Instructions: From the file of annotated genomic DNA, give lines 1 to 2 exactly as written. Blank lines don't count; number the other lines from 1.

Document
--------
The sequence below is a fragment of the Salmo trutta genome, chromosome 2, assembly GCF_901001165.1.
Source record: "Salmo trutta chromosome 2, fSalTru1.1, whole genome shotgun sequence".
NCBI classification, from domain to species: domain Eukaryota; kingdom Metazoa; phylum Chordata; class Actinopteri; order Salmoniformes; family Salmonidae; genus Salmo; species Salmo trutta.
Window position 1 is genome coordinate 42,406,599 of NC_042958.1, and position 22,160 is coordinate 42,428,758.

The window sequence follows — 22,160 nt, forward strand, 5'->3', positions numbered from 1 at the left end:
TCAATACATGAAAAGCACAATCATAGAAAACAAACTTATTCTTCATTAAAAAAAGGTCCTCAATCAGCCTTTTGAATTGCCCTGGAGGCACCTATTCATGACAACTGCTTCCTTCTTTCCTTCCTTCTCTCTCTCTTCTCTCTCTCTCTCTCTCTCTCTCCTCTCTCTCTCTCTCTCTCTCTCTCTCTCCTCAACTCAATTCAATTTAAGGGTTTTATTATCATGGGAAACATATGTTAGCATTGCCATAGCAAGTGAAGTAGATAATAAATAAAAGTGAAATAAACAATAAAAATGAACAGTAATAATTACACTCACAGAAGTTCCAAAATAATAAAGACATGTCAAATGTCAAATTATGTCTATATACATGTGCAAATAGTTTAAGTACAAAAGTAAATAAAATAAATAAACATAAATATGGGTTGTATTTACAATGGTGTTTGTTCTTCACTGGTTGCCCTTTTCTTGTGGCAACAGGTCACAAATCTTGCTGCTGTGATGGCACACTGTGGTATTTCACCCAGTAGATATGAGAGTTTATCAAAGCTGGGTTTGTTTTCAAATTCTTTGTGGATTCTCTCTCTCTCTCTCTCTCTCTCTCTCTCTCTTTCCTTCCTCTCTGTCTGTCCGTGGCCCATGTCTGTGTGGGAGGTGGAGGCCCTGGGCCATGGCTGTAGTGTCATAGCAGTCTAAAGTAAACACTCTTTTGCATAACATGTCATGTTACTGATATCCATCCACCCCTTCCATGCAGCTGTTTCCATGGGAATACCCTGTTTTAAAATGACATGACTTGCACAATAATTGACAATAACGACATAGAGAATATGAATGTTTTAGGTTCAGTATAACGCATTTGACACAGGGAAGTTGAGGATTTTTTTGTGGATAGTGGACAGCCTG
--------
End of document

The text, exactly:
The sequence below is a fragment of the Salmo trutta genome, chromosome 2, assembly GCF_901001165.1.
Source record: "Salmo trutta chromosome 2, fSalTru1.1, whole genome shotgun sequence".